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Linux Foundation Says Microsoft is a Puppy

By - Source: Tom's Hardware US | B 109 comments

Penguin says that it is bigger than a puppy.

Think Windows is the big operating system in the world? In terms of the big picture, it isn't. The little operating system that just started out as a personal project for Linux Torvalds is now what really runs computing worldwide.

The desktop and laptop personal computing market is still owned by Microsoft, but the foundation on which everything else rests is Linux. The days of Linux fearing Microsoft are over. In fact, Linux has grown to the point where it almost feels sorry for Microsoft.

"I think we just don't care that much [about Microsoft] anymore," says Linux Foundation Executive Director Jim Zemlin in an interview with Network World. "They used to be our big rival, but now it's kind of like kicking a puppy."

Almost 20 years ago, Linus Torvalds released his free operating system that he said would be "just a hobby, won't be big and professional like gnu." And now, almost two decades later, his work has shaped the IT world.

"I think that on the 20th anniversary, it's worth reflecting back on where we came from," Zemlin said. Linux had a "humble start as a project for a college student in Helsinki, to something today that runs 70% of global equity trading, something that powers, really, the majority of Internet traffic, whether it's Facebook, Google or Amazon."

Besides running big business, Linux is also the basis for new operating systems such as Android, Chrome OS and WebOS.

Of course, there is still one area that Linux can't crack. "Linux has come to dominate almost every category of computing, with the exception of the desktop," Zemlin said. "…the good news is the traditional PC desktop is becoming less important, and areas where Linux is very strong in terms of client computing are becoming more important."

Read more on Network World.

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  • 10 Hide
    kingnoobe , April 11, 2011 11:11 AM
    "the good news is the traditional PC desktop is becoming less important". I don't think that is true. But most of everything else he said I agree with.
Other Comments
  • 4 Hide
    Anonymous , April 11, 2011 11:08 AM
    Go linux!
  • 10 Hide
    kingnoobe , April 11, 2011 11:11 AM
    "the good news is the traditional PC desktop is becoming less important". I don't think that is true. But most of everything else he said I agree with.
  • 2 Hide
    chrone , April 11, 2011 11:11 AM
    linux needs to improve its GUI a lot!

    -from ubuntu and fedora core 4 fans :D 
  • 0 Hide
    three0duster , April 11, 2011 11:12 AM
    Linux FTW!
  • -4 Hide
    pelov , April 11, 2011 11:14 AM
    phone market is largely android, which is linux

    server market is certainly linux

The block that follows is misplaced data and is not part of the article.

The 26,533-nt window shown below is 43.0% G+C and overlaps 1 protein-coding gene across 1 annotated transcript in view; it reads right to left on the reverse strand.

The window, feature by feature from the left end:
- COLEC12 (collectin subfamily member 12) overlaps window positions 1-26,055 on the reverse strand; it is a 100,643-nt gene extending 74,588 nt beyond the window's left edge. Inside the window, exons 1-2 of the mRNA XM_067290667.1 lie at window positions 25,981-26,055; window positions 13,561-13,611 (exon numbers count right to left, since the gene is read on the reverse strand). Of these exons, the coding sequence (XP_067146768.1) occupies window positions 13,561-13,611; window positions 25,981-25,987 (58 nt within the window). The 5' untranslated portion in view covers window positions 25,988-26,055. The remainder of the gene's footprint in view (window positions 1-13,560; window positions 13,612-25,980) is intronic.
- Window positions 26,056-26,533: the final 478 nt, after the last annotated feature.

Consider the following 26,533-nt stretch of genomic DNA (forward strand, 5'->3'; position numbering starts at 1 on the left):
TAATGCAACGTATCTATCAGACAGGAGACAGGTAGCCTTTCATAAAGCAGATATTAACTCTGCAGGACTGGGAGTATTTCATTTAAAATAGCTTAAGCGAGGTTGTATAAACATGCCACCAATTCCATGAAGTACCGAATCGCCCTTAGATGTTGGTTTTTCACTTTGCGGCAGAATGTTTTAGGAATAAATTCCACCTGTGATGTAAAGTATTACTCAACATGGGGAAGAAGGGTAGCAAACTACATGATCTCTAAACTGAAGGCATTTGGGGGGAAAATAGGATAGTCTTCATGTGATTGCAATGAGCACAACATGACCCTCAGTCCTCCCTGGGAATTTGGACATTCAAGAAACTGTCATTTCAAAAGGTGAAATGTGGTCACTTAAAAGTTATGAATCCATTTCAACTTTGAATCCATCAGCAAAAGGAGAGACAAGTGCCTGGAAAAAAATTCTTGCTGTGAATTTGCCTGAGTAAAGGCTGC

desktop market is still windows. But in china a large portion of PCs are shipping with linux distros or w/o windows at all, where linux is being installed as the primary OS.

    I think certain linux distros are looking to close that gap. Ubuntu is becoming easier to use and prettier to look at, all while maintaining the linux functionality.

    go linux or go home.
  • 0 Hide
    MU_Engineer , April 11, 2011 11:26 AM
    chronelinux needs to improve its GUI a lot!-from ubuntu and fedora core 4 fans


    If you're still using FC4, I can see why you think Linux needs to improve its GUI. FC4 came out about five years ago. Current Linux distributions have pretty good UIs, good enough that MS ripped off several things from them for Windows 7. Look at the taskbar in Windows 7 for example. It looks like it came straight out of KDE.
  • 6 Hide
    anotherzen , April 11, 2011 11:26 AM
    well, if linux could run all my programs and games, i would jump the microsoft ship in a heartbeat, but i don't even se a shimmer of light in that tunnel. But sure, when the time comes, if it ever does, ill join.
  • 5 Hide
    davewolfgang , April 11, 2011 11:27 AM
    Until they have the support of the Graphic Card makers that will put out a good driver for their own cards and not have the community "rely" on a "hacked" driver from a 3rd party, they won't make a dent on anything the end users sits down to every single day.

    And until the game makers start releasing games that will run on Linux...but that won't happen until the above gets done first - they will still be in (at the most) a dual-boot set up because Games still run the best on Windows.
  • 0 Hide
    kristoffe , April 11, 2011 11:35 AM
    @davewolfgang here here ++
  • 4 Hide
    theshonen8899 , April 11, 2011 11:37 AM
    I liked Linux but this is a really immature attitude this guy has. Instead of phasing out desktops, I hope Linux because a much more compelling OS for desktop use. One great way to start is Steam.
  • -1 Hide
    pelov , April 11, 2011 11:41 AM
    davewolfgangUntil they have the support of the Graphic Card makers that will put out a good driver for their own cards and not have the community "rely" on a "hacked" driver from a 3rd party, they won't make a dent on anything the end users sits down to every single day. And until the game makers start releasing games that will run on Linux...but that won't happen until the above gets done first - they will still be in (at the most) a dual-boot set up because Games still run the best on Windows.


    There's a simple solution to that: Use OpenCL/OpenGL. DX works much better on windows, and it needs emulation on linux. But OpenCL/GL work just as well on either OS
  • 0 Hide